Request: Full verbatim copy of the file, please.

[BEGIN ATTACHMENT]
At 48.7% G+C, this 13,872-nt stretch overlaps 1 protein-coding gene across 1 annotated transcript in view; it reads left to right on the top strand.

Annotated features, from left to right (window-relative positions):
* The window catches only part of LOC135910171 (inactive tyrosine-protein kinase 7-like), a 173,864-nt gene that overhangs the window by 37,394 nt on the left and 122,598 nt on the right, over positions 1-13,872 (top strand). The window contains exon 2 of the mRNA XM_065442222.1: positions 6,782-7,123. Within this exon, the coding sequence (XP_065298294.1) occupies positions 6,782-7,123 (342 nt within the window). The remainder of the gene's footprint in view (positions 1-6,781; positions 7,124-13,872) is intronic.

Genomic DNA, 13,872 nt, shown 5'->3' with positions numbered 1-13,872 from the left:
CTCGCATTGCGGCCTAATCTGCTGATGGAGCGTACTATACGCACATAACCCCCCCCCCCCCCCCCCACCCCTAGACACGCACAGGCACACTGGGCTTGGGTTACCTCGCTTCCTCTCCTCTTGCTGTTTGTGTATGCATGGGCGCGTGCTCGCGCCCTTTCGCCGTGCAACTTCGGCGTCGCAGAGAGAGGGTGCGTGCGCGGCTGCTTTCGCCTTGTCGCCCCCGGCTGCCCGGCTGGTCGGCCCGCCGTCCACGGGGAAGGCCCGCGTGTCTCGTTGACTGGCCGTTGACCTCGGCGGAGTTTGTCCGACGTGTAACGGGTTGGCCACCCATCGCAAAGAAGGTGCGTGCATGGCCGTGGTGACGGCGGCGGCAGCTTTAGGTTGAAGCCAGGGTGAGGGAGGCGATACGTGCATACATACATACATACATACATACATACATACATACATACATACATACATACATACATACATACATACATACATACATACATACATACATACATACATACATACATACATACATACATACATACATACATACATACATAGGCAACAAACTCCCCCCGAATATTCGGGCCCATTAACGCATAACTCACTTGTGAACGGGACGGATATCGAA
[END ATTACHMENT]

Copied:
At 48.7% G+C, this 13,872-nt stretch overlaps 1 protein-coding gene across 1 annotated transcript in view; it reads left to right on the top strand.

Annotated features, from left to right (window-relative positions):
* The window catches only part of LOC135910171 (inactive tyrosine-protein kinase 7-like), a 173,864-nt gene that overhangs the window by 37,394 nt on the left and 122,598 nt on the right, over positions 1-13,872 (top strand). The window contains exon 2 of the mRNA XM_065442222.1: positions 6,782-7,123. Within this exon, the coding sequence (XP_065298294.1) occupies positions 6,782-7,123 (342 nt within the window). The remainder of the gene's footprint in view (positions 1-6,781; positions 7,124-13,872) is intronic.

Genomic DNA, 13,872 nt, shown 5'->3' with positions numbered 1-13,872 from the left:
CTCGCATTGCGGCCTAATCTGCTGATGGAGCGTACTATACGCACATAACCCCCCCCCCCCCCCCCCACCCCTAGACACGCACAGGCACACTGGGCTTGGGTTACCTCGCTTCCTCTCCTCTTGCTGTTTGTGTATGCATGGGCGCGTGCTCGCGCCCTTTCGCCGTGCAACTTCGGCGTCGCAGAGAGAGGGTGCGTGCGCGGCTGCTTTCGCCTTGTCGCCCCCGGCTGCCCGGCTGGTCGGCCCGCCGTCCACGGGGAAGGCCCGCGTGTCTCGTTGACTGGCCGTTGACCTCGGCGGAGTTTGTCCGACGTGTAACGGGTTGGCCACCCATCGCAAAGAAGGTGCGTGCATGGCCGTGGTGACGGCGGCGGCAGCTTTAGGTTGAAGCCAGGGTGAGGGAGGCGATACGTGCATACATACATACATACATACATACATACATACATACATACATACATACATACATACATACATACATACATACATACATACATACATACATACATACATACATACATACATACATACATACATACATACATACATACATAGGCAACAAACTCCCCCCGAATATTCGGGCCCATTAACGCATAACTCACTTGTGAACGGGACGGATATCGAA